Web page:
“I have never been able to escape Johannesburg, and in the end, all my work is rooted in this rather desperate provincial city. I have never tried to make illustrations of apartheid, but the drawings and the films are certainly spawned by, and feed off, the brutalised society left in its wake.” (Quotation from William Kentridge by Carolyn Christov-Bakargiev (1998), Societé des Expositions du Palais de Beaux-Arts de Bruxelles.)

In an introductory note to Felix In Exile, Kentridge writes, "In the same way that there is a human act of dismembering the past there is a natural process in the terrain through erosion, growth, dilapidation that also seeks to blot out events. In South Africa this process has other dimensions. The very term 'new South Africa' has within it the idea of a painting over the old, the natural process of dismembering, the naturalization of things new."

The show at MoMA featured a sold out performance of I am not me, the horse is not mine on March 4, a remount of his solo performance piece that combines narration, video, and a vocal and instrumental soundtrack. It was originally performed at the Sydney Biennale in 2008, and is based on an absurdist story by Russian Nikolai Gogol. The short story, The Nose (1837) follows the trials and tribulations of a Russian bureaucrat who wakes up one day to find his nose has escaped his face. The Nose is also an opera by Dimitri Shostakovich, and Kentridge designed the production currently on view at the Metropolitan Opera. “The opera is about the terrors of hierarchy,” Kentridge says in the programme notes. “There’s a mixture of anarchy and the absurd that interests me. I love in this opera the sense that anything is possible.” Check out a preview, with animations by Kentridge, here. His involvement in the stage has included acting, writing, and designing productions primarily in his native South Africa. (Image - right - Drawing for II Sole 24 Ore [World Walking], 2007).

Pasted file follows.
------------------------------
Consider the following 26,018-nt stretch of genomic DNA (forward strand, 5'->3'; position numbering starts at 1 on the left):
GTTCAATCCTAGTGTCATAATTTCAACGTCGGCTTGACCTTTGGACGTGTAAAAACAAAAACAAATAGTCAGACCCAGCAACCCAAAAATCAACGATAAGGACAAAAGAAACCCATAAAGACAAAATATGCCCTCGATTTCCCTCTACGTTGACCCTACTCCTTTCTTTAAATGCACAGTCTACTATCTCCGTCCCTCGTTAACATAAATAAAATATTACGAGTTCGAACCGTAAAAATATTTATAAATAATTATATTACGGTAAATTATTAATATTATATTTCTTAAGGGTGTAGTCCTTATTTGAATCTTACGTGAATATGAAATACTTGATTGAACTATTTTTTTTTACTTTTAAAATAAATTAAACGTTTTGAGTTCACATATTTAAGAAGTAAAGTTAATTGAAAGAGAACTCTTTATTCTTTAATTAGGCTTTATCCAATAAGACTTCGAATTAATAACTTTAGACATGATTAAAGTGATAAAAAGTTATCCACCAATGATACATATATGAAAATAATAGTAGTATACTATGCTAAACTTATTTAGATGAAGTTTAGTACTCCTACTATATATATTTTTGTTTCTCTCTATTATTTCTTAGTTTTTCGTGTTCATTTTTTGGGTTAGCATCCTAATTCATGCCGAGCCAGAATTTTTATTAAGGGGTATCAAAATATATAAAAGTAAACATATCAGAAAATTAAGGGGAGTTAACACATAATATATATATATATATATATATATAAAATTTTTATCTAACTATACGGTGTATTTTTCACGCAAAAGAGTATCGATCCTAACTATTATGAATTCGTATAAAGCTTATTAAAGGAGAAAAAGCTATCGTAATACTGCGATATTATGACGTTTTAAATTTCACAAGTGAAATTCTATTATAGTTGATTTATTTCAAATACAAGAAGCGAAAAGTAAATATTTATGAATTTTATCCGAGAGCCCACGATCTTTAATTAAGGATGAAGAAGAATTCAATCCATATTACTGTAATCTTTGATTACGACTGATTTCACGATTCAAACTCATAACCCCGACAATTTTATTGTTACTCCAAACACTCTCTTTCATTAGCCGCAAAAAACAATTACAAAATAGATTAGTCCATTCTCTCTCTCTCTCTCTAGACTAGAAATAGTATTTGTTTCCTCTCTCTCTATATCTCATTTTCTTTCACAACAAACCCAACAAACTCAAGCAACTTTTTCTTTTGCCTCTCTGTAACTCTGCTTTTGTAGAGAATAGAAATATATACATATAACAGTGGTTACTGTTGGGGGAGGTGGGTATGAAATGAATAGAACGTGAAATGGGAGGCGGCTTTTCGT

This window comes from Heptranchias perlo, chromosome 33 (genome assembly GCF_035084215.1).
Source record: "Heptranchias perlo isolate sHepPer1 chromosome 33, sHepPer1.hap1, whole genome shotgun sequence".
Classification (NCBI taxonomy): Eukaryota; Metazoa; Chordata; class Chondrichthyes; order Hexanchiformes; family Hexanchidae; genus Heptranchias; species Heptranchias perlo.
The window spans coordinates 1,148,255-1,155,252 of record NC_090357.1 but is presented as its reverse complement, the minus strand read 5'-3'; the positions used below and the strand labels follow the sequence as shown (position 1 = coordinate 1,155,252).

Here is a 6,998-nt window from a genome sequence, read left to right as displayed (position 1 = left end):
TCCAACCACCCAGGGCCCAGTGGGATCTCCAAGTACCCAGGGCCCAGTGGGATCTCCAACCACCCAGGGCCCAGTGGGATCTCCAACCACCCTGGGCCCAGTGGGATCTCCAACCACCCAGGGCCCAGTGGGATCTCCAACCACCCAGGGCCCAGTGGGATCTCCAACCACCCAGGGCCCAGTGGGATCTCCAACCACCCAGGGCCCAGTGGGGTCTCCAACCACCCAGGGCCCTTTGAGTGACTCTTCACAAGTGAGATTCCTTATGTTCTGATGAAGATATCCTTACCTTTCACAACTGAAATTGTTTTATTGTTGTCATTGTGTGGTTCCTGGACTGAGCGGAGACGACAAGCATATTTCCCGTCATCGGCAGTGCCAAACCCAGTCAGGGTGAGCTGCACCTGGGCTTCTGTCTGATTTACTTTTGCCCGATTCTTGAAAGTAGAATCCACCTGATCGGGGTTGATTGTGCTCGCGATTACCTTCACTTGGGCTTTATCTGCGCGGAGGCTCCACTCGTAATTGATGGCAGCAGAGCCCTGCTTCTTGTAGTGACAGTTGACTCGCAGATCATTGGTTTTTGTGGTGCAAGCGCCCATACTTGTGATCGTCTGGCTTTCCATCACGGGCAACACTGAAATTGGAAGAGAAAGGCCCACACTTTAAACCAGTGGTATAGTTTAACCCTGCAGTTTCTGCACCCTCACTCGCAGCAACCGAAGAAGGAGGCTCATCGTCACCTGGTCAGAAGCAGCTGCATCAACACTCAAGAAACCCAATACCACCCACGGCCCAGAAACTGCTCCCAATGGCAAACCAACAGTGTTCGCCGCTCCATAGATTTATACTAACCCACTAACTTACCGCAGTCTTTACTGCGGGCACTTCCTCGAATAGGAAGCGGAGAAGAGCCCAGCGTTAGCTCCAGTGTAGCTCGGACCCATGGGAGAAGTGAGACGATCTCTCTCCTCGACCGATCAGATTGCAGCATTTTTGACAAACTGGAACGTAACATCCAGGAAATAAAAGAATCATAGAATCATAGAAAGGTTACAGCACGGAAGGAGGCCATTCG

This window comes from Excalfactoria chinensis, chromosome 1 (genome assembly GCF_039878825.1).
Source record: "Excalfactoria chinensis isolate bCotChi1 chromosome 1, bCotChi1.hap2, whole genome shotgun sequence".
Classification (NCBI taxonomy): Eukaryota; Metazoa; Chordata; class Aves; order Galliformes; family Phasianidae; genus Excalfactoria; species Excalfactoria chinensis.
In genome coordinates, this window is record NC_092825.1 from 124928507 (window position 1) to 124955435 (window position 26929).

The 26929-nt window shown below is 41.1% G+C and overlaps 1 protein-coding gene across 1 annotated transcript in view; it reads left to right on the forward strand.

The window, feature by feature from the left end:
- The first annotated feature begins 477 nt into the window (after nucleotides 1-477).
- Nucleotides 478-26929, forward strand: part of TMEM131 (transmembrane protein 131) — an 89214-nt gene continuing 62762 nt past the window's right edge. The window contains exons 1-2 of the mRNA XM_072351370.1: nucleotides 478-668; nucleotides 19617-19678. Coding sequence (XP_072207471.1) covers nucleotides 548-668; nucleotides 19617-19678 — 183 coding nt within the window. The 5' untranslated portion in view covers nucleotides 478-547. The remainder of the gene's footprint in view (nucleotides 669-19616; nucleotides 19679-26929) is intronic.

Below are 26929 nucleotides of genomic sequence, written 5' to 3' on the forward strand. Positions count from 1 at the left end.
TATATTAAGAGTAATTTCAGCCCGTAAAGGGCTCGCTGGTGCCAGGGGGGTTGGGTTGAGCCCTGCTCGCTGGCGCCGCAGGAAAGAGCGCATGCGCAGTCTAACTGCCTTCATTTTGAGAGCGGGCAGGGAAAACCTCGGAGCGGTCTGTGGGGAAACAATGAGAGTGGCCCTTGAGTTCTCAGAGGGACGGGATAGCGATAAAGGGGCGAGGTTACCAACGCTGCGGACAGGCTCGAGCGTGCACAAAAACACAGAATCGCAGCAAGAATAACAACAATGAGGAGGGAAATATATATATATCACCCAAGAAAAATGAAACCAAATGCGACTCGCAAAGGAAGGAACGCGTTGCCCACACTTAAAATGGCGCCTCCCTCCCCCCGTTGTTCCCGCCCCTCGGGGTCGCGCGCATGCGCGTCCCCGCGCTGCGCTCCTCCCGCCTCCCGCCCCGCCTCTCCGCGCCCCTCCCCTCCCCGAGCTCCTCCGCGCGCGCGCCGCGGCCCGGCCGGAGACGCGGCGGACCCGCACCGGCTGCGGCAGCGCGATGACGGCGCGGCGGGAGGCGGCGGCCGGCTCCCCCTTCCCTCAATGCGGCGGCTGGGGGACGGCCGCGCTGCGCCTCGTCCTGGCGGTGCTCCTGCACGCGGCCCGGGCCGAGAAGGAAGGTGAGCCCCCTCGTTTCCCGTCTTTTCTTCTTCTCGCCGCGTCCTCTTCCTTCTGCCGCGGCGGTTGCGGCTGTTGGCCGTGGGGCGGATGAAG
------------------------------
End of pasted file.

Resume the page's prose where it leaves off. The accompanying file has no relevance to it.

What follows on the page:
Having worked with so many artists over the years, I'm always impressed by someone who can take the simplest of media and use it to great effect, as he does with simply charcoal and paper. Drawing is an art that's not properly appreciated in this digital age, and Kentridge's work shows its still visceral, expressive power and life. The show a MoMA is the fourth stop on a world tour that began at the San Francisco Museum of Modern Art, and will continue on to Paris, Vienna and Jerusalem before a final stop at the Stedelijk Museum, Amsterdam in the summer of 2011.

Check out an interactive version of the exhibition here.

Check out some samplings of his animation here and here.

Tuesday, March 9, 2010